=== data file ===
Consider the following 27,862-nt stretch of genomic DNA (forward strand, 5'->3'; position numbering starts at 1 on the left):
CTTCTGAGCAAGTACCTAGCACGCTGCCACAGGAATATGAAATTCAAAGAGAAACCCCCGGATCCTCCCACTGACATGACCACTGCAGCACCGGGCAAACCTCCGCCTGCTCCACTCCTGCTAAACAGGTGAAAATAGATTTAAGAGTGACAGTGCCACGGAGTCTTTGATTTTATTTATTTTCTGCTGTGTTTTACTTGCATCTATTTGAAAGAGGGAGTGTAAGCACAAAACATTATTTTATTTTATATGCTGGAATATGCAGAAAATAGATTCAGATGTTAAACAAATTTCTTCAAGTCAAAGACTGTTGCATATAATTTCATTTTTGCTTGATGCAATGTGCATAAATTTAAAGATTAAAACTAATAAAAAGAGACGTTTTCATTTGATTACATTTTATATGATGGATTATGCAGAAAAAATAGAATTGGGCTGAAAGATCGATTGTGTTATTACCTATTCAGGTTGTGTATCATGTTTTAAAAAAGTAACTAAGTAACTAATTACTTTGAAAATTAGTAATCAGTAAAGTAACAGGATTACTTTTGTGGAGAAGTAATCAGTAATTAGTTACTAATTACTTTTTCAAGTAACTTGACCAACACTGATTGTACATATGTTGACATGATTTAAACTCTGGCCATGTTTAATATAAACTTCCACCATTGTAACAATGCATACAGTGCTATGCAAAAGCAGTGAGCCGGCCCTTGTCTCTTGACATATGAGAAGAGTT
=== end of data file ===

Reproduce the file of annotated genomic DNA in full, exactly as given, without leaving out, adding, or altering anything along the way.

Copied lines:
Consider the following 27,862-nt stretch of genomic DNA (forward strand, 5'->3'; position numbering starts at 1 on the left):
CTTCTGAGCAAGTACCTAGCACGCTGCCACAGGAATATGAAATTCAAAGAGAAACCCCCGGATCCTCCCACTGACATGACCACTGCAGCACCGGGCAAACCTCCGCCTGCTCCACTCCTGCTAAACAGGTGAAAATAGATTTAAGAGTGACAGTGCCACGGAGTCTTTGATTTTATTTATTTTCTGCTGTGTTTTACTTGCATCTATTTGAAAGAGGGAGTGTAAGCACAAAACATTATTTTATTTTATATGCTGGAATATGCAGAAAATAGATTCAGATGTTAAACAAATTTCTTCAAGTCAAAGACTGTTGCATATAATTTCATTTTTGCTTGATGCAATGTGCATAAATTTAAAGATTAAAACTAATAAAAAGAGACGTTTTCATTTGATTACATTTTATATGATGGATTATGCAGAAAAAATAGAATTGGGCTGAAAGATCGATTGTGTTATTACCTATTCAGGTTGTGTATCATGTTTTAAAAAAGTAACTAAGTAACTAATTACTTTGAAAATTAGTAATCAGTAAAGTAACAGGATTACTTTTGTGGAGAAGTAATCAGTAATTAGTTACTAATTACTTTTTCAAGTAACTTGACCAACACTGATTGTACATATGTTGACATGATTTAAACTCTGGCCATGTTTAATATAAACTTCCACCATTGTAACAATGCATACAGTGCTATGCAAAAGCAGTGAGCCGGCCCTTGTCTCTTGACATATGAGAAGAGTT